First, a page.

A Maori Legend
Kiri Te Kanawa
"That's the last potato I'll ever dig!" --Ernest Rutherford upon hearing of his English research scholarship to Cavendish Laboratory.
Ernest Rutherford was born in a small village near Nelson, on the 30th August 1871. He developed a great interest in science at a young age and was often engaged in experimenting with gadgets or making things. His mother was a school teacher who assisted Ernest and his eleven brothers and sisters in their schoolwork. He was a very successful student and won a scholarship to Nelson College by scoring 580 marks out of 600; this allowed him to go directly into the fifth form.
He followed this up with a scholarship to the University of Canterbury, at that time called Canterbury College. While there his studies concentrated on mathematics and physics. It was here that he met Mary Newton whom he would marry some five years later.
In 1895 he finally won a scholarship to undertake research overseas. As transport wasn't included in the deal he was forced to borrow the money for his fare to England. Rutherford left New Zealand at the age of twenty-three, a highly-educated man with three university degrees to his name, a BA, MA, and a BSc.
At this time Britain had no cars, aeroplanes, television or radio. Telephones and lights were in use, but still extremely rare. Laboratories were generally dark places with little in the way of equipment. It was often necessary for Rutherford to create his own equipment when that which was needed wasn't available.
At the Cavendish Laboratory in Cambridge, Rutherford was one of the first foreign graduates to be admitted. He started experimenting with radio waves, and was able to increase the distance at which he could receive them from only 20 metres to over 800 metres. Others then took over this work, including the famed Marconi who is now known as the inventor of the radio.
It was now he turned his attention to radioactivity, something which had only just been discovered. Rutherford's study in this area was to pave the way for the atomic age. He discovered that radioactive substances give off two kinds of particles, alpha particles which are positively charged, and beta particles, these are negatively charged.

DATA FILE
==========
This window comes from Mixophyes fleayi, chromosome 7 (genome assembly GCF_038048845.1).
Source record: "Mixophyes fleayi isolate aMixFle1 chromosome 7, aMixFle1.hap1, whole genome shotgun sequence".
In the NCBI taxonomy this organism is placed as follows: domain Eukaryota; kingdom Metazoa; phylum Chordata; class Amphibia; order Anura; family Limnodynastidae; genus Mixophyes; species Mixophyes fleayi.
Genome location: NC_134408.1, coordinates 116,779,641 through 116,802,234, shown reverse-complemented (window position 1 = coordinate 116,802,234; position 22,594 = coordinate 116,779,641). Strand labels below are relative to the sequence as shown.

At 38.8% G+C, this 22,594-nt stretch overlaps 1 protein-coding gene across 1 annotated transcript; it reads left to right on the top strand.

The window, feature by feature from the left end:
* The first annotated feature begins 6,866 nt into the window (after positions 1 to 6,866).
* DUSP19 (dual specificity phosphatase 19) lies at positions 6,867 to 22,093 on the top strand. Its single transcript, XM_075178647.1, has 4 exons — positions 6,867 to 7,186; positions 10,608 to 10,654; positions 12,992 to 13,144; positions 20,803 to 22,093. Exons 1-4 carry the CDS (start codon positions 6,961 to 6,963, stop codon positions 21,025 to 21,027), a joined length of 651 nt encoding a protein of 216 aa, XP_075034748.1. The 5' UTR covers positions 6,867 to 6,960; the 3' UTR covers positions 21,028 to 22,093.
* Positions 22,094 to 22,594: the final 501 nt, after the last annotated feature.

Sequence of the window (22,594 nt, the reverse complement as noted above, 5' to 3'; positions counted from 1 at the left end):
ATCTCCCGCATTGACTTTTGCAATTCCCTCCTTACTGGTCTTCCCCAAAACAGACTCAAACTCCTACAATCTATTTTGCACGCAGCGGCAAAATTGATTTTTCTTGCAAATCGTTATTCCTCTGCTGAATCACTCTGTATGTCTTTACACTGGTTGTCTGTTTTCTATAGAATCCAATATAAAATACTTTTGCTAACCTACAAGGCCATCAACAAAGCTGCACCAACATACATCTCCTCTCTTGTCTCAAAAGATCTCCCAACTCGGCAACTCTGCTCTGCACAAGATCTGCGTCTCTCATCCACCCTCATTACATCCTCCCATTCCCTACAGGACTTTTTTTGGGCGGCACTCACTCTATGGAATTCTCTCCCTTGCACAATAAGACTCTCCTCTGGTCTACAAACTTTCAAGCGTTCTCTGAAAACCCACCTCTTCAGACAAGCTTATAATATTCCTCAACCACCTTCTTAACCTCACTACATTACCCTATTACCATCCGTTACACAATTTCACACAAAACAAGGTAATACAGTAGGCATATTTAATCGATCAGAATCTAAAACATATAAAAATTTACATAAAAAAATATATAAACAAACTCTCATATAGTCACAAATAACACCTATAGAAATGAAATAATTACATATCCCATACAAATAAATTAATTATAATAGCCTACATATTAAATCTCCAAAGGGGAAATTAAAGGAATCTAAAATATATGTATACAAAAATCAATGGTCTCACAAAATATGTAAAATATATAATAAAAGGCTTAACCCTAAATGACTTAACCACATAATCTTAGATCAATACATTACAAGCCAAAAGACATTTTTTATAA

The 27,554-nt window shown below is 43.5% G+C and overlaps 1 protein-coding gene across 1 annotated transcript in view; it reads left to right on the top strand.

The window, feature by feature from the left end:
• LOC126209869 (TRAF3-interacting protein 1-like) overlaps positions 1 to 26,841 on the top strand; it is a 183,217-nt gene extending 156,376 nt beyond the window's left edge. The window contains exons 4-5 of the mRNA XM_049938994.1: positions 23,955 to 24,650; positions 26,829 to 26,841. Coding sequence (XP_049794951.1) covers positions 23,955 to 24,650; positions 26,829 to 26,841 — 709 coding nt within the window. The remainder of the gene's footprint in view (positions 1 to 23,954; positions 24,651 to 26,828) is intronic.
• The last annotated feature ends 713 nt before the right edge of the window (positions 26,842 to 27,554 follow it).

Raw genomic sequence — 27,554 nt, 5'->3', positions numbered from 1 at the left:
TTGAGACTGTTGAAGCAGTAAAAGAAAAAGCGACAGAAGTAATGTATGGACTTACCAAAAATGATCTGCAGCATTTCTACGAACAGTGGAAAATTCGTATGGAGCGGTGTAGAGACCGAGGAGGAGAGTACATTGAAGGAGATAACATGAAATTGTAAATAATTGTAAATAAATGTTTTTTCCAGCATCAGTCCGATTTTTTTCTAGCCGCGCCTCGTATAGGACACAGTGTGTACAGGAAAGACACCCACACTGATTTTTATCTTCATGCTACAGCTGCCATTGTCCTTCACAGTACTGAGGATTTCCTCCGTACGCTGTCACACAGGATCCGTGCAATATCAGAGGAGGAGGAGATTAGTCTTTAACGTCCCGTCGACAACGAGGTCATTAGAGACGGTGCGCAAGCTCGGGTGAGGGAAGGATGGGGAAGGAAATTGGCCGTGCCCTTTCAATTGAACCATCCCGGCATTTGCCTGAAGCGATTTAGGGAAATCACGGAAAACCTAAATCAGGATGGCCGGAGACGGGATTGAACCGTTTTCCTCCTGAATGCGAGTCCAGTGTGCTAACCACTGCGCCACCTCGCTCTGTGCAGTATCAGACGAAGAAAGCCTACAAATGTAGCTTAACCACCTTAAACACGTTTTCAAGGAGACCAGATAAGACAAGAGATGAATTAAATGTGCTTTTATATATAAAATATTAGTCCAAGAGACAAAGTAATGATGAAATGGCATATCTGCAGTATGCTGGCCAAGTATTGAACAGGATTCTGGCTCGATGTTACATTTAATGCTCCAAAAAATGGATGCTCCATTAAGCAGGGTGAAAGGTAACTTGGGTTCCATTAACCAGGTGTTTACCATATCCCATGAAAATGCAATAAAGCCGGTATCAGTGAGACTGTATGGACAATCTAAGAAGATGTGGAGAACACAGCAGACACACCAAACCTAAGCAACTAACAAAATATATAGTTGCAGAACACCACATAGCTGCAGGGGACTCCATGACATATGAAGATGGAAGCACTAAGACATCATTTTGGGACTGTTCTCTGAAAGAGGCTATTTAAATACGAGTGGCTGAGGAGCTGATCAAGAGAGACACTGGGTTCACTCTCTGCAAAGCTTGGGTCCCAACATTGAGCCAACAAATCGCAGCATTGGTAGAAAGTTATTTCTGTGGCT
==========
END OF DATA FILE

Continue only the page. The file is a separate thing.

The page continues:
In 1898 he was appointed Professor of Physics at McGill University in Canada. Since the time of the Ancient Greeks it had been considered atoms were stable and unchangeable, but while working with a team of researchers studying radium Rutherford discovered this was untrue. It was, he found, the disintegration of atoms which caused radioactivity. It was these discoveries which earned him the title of, "Father of Nuclear Physics."
Rutherford came back to New Zealand in 1900 to marry his fiancee, Mary Newton. During the time apart they had written regularly. Over their life togather they had one daughter, Eileen, and four grandchildren, all of whom went on to become either scientists, engineers or doctors.
In 1907 Rutherford returned to Britain where he took up the position of head of physics at Manchester University. The next year he worked with German scientist Hans Geiger to develop the first particle counter. Used for testing radioactivity this later became known as the 'Geiger Counter'. Geiger is quoted as saying Rutherford was, "counting particles like a miser counting his gold." Two years later Ernest Marsden, another scientist, joined up with the pair and they all worked on the scattering of alpha particles.
Ernest Rutherford remains the only New Zealander ever to have won a Nobel Prize. This was awarded in 1908 for his work on the, "disintegration of elements and the chemistry of radioactive matters." Interestingly, he won the Nobel prize for chemistry, even though he was much better known for his work in physics.
When World War I broke out Rutherford turned his skills towards helping his country. German submarines were sinking many ships and in 1917 Rutherford perfected a hydrophone to detect them. It sent out sound waves and picked up echoes when they were bounced back by the hulls of enemy subs.
As the war drew to an end Rutherford turned his attention back to atomic research. In 1918, he was able to convert nitrogen atoms into oxygen atoms by bombarding nitrogen gas with alpha particles. This was the first time anyone had succeeded in converting one element into another.
Rutherford was appointed head of the Cavendish Laboratory in 1919. His time was now spent helping students with their projects though he assisted in the development of the proton accelerator in 1932. Two of the group of men working on this project were awarded Nobel Prizes for their work, two other discovered the neutron.
On the 19th October, 1937, Rutherford was admitted to hospital for a minor operation. When complications set in doctors were unable to save his life. This came as a huge shock to his family as he had always been very healthy. His ashes were interred in Westminster Abbey, not far from the tomb of Sir Isaac Newton.
Ernest Rutherford was well-aware of the potential in his discoveries though he did not believe he would see the power tapped in his lifetime. He also hoped that when it was, this would be for peaceful means only.
In his lifetime Ernest Rutherford was accorded honours from many organisations around the world, including honorary doctorates from twenty-one universities, a Knighthood, and a Peerage. He has appeared on stamps in four countries: New Zealand, Sweden, Russia and Canada.